Is the development of wind farms open to communities?
Yes. In April 2009, in accordance with the 2006-2015 Quebec government energy policy, Hydro-Quebec issued an RFP for 500 MW of wind energy, one-half of which was intended for regional county municipalities, and the other half for First Nations initiatives. Upon completion of the RFP, 12 contracts were awarded, totalling 291.4 MW of wind energy, of which 267.4 MW went to community-based projects and 24 MW to a First Nations project. Also, when the first 1000 MW RFP was issued in 2004, the process was open to citizen groups, farmers, cooperatives and unions alike, but no bids were submitted by regional county municipalities.
There are several reasons why communities might shy away from wind energy development. One is the purchase price set by Hydro-Quebec, which is quite low. In Europe, where wind power is sold at much higher prices (13 cents per kWh in France versus 6.5 cents per kWh in Quebec), it is easier for community-based projects to turn a profit. Another reason could be that building and maintaining a wind farm over a 20-year span entails risks. Wind is an intermittent resource, the climate is changing, many government authorizations must be obtained, financing must be arranged and construction risks must also be taken into consideration. For all these reasons, large Crown corporations worldwide have thought it best to entrust wind energy to the private sector.5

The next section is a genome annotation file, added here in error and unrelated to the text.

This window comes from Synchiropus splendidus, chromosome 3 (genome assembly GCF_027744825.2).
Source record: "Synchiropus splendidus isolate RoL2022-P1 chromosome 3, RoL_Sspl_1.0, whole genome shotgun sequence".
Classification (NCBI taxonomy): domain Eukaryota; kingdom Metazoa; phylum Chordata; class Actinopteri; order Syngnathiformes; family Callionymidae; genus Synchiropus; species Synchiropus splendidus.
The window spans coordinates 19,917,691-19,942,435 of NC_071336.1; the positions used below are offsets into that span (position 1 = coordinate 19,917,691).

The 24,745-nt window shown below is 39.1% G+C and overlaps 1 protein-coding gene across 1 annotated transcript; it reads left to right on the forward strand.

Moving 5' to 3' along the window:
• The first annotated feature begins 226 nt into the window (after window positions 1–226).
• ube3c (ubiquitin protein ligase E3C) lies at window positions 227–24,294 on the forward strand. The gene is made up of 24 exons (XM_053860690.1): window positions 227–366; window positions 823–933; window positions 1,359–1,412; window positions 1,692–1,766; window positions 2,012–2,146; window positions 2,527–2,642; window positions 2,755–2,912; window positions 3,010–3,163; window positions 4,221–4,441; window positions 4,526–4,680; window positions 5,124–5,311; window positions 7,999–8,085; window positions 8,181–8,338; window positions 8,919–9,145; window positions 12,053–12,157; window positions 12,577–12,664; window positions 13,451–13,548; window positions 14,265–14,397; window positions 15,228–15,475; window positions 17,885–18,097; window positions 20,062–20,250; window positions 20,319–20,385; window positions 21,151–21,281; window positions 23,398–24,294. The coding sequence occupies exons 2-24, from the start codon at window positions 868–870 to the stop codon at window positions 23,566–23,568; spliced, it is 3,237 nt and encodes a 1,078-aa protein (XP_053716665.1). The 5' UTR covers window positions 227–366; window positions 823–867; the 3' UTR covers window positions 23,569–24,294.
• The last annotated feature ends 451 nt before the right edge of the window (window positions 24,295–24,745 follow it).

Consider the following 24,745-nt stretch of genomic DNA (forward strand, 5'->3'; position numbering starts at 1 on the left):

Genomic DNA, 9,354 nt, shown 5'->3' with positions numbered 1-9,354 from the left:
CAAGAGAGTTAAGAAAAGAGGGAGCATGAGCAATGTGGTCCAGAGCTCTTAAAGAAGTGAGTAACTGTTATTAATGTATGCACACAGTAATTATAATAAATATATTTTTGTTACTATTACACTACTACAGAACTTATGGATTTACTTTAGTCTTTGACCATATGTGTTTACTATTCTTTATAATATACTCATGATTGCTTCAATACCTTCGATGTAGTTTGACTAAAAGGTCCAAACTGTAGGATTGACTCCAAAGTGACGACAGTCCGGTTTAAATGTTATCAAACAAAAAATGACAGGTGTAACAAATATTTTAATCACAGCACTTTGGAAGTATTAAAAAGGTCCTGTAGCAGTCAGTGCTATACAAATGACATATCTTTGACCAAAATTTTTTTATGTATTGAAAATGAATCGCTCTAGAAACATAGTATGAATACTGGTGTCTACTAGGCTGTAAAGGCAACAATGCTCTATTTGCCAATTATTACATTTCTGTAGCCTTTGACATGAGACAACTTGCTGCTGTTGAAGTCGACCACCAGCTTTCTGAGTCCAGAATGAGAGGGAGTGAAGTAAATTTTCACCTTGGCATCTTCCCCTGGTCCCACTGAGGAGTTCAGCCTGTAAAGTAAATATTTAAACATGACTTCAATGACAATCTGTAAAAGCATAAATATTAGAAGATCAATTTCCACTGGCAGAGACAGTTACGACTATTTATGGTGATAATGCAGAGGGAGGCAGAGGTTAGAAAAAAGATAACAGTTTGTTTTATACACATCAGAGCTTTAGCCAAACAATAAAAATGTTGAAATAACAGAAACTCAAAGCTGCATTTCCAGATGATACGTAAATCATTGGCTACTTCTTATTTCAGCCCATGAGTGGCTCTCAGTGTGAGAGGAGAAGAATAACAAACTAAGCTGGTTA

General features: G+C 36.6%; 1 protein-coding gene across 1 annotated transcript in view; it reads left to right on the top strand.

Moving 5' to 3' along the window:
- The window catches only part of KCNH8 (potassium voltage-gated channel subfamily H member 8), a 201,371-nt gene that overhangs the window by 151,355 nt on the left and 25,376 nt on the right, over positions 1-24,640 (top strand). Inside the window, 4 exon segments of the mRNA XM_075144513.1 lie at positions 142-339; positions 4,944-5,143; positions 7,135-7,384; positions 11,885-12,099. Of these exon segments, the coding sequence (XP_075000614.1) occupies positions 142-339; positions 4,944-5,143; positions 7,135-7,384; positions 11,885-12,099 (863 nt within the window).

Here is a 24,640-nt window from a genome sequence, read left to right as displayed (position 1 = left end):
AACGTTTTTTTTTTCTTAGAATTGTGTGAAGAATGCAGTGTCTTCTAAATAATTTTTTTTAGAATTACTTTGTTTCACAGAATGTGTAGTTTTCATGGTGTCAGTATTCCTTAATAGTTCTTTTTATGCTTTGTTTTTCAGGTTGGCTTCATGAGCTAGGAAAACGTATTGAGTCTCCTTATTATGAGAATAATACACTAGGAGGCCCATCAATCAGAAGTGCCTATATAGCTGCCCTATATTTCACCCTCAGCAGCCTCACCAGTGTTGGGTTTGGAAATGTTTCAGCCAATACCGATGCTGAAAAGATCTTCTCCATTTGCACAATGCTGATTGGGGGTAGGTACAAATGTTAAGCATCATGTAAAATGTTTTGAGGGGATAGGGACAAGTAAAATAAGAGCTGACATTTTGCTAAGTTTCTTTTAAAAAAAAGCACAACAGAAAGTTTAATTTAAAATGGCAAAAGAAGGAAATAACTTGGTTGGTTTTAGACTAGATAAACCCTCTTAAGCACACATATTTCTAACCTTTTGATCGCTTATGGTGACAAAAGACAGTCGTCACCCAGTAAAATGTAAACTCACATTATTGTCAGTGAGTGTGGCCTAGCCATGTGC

In July 2012, the Quebec government announced it would add another 700 MW of wind energy to the Quebec portfolio, which would ensure that it reaches its goal of providing 4000 MW of electricity from wind sources by 2015. It is expected that projects might be developed through a hybrid model that brings together communities and private companies.